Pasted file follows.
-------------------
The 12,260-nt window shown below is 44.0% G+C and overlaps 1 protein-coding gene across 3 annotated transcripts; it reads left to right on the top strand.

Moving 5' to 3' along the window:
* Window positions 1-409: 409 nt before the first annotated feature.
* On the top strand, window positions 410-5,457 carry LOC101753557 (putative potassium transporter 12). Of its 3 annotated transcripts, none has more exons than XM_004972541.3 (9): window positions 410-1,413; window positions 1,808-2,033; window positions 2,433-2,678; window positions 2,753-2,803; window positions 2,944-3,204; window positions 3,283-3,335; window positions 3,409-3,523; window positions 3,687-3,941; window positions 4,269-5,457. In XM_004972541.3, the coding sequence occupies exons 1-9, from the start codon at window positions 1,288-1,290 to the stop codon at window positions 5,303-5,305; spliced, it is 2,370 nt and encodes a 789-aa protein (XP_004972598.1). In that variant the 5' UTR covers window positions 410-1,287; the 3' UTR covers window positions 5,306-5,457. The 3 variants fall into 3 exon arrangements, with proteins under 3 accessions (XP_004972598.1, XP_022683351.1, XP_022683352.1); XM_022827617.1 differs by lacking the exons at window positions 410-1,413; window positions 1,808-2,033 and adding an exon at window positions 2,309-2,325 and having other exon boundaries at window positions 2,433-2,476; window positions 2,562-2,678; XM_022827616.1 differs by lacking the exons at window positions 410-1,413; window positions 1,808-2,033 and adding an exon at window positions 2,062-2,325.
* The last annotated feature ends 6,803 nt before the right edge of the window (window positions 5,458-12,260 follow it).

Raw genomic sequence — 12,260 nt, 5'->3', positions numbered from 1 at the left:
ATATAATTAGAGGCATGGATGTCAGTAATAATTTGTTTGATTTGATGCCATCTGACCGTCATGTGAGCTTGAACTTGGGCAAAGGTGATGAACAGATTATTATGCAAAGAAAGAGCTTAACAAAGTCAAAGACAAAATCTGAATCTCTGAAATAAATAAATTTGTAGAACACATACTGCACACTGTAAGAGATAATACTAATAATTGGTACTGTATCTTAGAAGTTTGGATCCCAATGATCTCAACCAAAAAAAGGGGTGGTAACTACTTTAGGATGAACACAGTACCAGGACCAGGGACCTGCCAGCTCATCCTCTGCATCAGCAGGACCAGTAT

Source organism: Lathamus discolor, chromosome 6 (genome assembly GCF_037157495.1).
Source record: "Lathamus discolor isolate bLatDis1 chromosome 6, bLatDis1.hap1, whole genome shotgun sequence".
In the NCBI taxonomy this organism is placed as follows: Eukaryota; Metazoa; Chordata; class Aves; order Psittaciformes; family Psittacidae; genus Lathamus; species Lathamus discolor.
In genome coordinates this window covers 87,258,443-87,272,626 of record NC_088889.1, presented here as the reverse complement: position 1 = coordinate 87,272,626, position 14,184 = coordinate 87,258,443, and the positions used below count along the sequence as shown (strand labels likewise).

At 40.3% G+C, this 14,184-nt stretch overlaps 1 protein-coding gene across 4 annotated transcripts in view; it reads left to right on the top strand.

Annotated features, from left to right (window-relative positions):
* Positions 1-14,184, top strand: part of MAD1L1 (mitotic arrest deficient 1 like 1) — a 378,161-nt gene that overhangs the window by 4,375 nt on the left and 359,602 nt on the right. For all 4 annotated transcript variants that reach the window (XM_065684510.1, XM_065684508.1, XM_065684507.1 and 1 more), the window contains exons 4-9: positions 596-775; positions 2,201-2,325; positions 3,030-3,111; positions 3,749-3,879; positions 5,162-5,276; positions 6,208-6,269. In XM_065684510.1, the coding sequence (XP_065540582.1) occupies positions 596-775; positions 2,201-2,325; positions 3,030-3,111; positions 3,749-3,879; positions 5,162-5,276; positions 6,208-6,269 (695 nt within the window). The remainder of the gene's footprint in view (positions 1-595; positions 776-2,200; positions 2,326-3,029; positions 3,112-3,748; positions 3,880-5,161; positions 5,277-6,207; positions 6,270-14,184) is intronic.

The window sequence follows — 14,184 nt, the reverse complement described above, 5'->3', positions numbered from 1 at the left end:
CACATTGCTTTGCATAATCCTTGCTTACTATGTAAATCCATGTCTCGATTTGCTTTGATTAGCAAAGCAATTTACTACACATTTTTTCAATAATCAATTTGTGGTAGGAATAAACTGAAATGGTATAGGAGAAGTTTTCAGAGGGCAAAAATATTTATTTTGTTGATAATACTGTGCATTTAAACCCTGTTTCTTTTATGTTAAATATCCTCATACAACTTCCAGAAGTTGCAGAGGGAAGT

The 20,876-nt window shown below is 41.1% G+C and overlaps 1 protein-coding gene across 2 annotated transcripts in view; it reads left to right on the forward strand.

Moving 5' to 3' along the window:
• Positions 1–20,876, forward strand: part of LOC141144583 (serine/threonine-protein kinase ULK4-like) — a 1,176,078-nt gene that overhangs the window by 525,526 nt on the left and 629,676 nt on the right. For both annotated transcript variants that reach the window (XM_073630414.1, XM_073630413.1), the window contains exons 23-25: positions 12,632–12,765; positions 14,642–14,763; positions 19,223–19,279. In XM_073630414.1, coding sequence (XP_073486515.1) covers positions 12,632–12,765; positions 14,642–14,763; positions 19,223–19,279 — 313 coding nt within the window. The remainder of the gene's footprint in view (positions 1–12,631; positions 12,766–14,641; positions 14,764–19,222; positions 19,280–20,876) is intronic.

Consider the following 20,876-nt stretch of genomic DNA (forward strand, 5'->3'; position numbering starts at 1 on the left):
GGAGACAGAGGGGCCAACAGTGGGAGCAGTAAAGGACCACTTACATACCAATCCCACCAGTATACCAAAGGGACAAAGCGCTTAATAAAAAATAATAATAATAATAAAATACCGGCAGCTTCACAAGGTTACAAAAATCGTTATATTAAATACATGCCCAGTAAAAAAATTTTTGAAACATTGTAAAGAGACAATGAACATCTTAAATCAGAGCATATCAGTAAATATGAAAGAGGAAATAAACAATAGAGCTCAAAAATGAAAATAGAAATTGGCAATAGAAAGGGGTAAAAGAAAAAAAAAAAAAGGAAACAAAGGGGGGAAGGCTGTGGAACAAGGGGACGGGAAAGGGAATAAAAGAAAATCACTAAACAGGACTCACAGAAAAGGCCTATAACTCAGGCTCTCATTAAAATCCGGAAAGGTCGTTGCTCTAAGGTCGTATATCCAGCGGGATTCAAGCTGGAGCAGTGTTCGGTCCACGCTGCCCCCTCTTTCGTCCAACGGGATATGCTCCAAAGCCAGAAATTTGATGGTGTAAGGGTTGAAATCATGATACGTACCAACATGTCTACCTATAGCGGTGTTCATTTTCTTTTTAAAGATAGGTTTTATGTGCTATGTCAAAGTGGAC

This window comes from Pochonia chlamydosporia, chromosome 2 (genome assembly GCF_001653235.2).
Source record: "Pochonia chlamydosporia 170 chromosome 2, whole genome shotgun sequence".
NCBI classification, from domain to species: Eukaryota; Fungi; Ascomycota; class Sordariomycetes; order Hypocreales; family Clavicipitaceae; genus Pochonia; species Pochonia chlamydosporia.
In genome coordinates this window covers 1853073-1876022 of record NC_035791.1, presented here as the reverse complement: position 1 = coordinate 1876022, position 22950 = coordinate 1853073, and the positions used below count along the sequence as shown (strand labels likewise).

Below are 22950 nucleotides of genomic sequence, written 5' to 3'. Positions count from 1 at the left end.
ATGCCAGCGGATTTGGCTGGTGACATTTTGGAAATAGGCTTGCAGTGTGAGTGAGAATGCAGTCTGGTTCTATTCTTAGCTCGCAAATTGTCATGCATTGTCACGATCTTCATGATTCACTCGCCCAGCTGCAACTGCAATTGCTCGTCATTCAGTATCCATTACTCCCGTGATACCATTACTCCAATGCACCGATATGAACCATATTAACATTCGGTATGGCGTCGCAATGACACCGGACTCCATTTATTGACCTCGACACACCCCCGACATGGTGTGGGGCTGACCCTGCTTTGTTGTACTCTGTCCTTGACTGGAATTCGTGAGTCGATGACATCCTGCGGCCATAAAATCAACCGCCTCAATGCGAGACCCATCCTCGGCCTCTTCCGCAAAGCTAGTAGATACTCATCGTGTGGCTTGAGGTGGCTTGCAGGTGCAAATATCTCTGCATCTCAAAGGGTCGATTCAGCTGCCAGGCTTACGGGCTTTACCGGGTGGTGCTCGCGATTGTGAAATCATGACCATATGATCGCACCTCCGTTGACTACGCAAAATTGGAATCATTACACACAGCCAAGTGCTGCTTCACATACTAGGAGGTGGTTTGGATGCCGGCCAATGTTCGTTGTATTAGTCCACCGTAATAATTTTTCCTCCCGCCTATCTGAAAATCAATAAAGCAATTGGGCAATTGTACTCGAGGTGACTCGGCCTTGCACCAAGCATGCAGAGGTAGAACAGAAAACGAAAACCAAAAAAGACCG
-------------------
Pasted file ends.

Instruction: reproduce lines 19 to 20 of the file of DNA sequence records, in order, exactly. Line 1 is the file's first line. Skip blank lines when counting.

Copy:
• Positions 1–20,876, forward strand: part of LOC141144583 (serine/threonine-protein kinase ULK4-like) — a 1,176,078-nt gene that overhangs the window by 525,526 nt on the left and 629,676 nt on the right. For both annotated transcript variants that reach the window (XM_073630414.1, XM_073630413.1), the window contains exons 23-25: positions 12,632–12,765; positions 14,642–14,763; positions 19,223–19,279. In XM_073630414.1, coding sequence (XP_073486515.1) covers positions 12,632–12,765; positions 14,642–14,763; positions 19,223–19,279 — 313 coding nt within the window. The remainder of the gene's footprint in view (positions 1–12,631; positions 12,766–14,641; positions 14,764–19,222; positions 19,280–20,876) is intronic.

Consider the following 20,876-nt stretch of genomic DNA (forward strand, 5'->3'; position numbering starts at 1 on the left):